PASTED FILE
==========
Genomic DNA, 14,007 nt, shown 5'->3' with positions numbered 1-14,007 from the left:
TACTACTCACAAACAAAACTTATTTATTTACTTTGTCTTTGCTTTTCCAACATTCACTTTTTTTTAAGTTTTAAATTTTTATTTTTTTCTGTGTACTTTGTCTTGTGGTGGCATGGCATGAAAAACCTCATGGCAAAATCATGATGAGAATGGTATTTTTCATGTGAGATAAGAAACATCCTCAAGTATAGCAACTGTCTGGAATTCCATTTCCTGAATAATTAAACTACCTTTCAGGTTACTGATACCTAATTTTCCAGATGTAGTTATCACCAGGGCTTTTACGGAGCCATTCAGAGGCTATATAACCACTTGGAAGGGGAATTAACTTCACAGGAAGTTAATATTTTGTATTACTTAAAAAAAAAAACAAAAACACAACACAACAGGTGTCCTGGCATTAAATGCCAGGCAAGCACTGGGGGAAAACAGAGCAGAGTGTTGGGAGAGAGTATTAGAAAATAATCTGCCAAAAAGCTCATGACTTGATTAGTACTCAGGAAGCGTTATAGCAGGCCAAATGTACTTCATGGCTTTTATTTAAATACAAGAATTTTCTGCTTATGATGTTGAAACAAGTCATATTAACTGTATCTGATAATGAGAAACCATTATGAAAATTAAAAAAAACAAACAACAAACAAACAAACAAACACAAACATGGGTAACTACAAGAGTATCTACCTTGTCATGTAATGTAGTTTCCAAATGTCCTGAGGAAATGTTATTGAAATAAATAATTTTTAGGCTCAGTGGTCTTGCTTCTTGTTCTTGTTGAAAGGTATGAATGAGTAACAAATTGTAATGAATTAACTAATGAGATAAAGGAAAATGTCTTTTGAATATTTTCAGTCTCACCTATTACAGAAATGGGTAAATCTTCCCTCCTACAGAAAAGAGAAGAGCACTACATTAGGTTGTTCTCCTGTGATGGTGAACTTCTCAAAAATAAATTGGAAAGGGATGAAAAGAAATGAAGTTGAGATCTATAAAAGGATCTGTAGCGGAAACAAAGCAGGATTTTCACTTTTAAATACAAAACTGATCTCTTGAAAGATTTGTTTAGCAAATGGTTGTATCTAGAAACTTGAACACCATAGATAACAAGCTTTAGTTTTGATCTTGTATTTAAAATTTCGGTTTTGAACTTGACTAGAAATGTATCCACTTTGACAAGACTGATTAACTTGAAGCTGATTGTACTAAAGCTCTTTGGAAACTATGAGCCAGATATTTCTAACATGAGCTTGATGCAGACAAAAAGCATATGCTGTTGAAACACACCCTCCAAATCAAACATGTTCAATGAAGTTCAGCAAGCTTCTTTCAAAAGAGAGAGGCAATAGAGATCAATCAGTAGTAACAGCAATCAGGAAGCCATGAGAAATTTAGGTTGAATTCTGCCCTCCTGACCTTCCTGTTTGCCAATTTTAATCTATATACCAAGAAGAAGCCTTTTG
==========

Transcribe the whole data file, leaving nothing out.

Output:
Genomic DNA, 14,007 nt, shown 5'->3' with positions numbered 1-14,007 from the left:
TACTACTCACAAACAAAACTTATTTATTTACTTTGTCTTTGCTTTTCCAACATTCACTTTTTTTTAAGTTTTAAATTTTTATTTTTTTCTGTGTACTTTGTCTTGTGGTGGCATGGCATGAAAAACCTCATGGCAAAATCATGATGAGAATGGTATTTTTCATGTGAGATAAGAAACATCCTCAAGTATAGCAACTGTCTGGAATTCCATTTCCTGAATAATTAAACTACCTTTCAGGTTACTGATACCTAATTTTCCAGATGTAGTTATCACCAGGGCTTTTACGGAGCCATTCAGAGGCTATATAACCACTTGGAAGGGGAATTAACTTCACAGGAAGTTAATATTTTGTATTACTTAAAAAAAAAAACAAAAACACAACACAACAGGTGTCCTGGCATTAAATGCCAGGCAAGCACTGGGGGAAAACAGAGCAGAGTGTTGGGAGAGAGTATTAGAAAATAATCTGCCAAAAAGCTCATGACTTGATTAGTACTCAGGAAGCGTTATAGCAGGCCAAATGTACTTCATGGCTTTTATTTAAATACAAGAATTTTCTGCTTATGATGTTGAAACAAGTCATATTAACTGTATCTGATAATGAGAAACCATTATGAAAATTAAAAAAAACAAACAACAAACAAACAAACAAACACAAACATGGGTAACTACAAGAGTATCTACCTTGTCATGTAATGTAGTTTCCAAATGTCCTGAGGAAATGTTATTGAAATAAATAATTTTTAGGCTCAGTGGTCTTGCTTCTTGTTCTTGTTGAAAGGTATGAATGAGTAACAAATTGTAATGAATTAACTAATGAGATAAAGGAAAATGTCTTTTGAATATTTTCAGTCTCACCTATTACAGAAATGGGTAAATCTTCCCTCCTACAGAAAAGAGAAGAGCACTACATTAGGTTGTTCTCCTGTGATGGTGAACTTCTCAAAAATAAATTGGAAAGGGATGAAAAGAAATGAAGTTGAGATCTATAAAAGGATCTGTAGCGGAAACAAAGCAGGATTTTCACTTTTAAATACAAAACTGATCTCTTGAAAGATTTGTTTAGCAAATGGTTGTATCTAGAAACTTGAACACCATAGATAACAAGCTTTAGTTTTGATCTTGTATTTAAAATTTCGGTTTTGAACTTGACTAGAAATGTATCCACTTTGACAAGACTGATTAACTTGAAGCTGATTGTACTAAAGCTCTTTGGAAACTATGAGCCAGATATTTCTAACATGAGCTTGATGCAGACAAAAAGCATATGCTGTTGAAACACACCCTCCAAATCAAACATGTTCAATGAAGTTCAGCAAGCTTCTTTCAAAAGAGAGAGGCAATAGAGATCAATCAGTAGTAACAGCAATCAGGAAGCCATGAGAAATTTAGGTTGAATTCTGCCCTCCTGACCTTCCTGTTTGCCAATTTTAATCTATATACCAAGAAGAAGCCTTTTG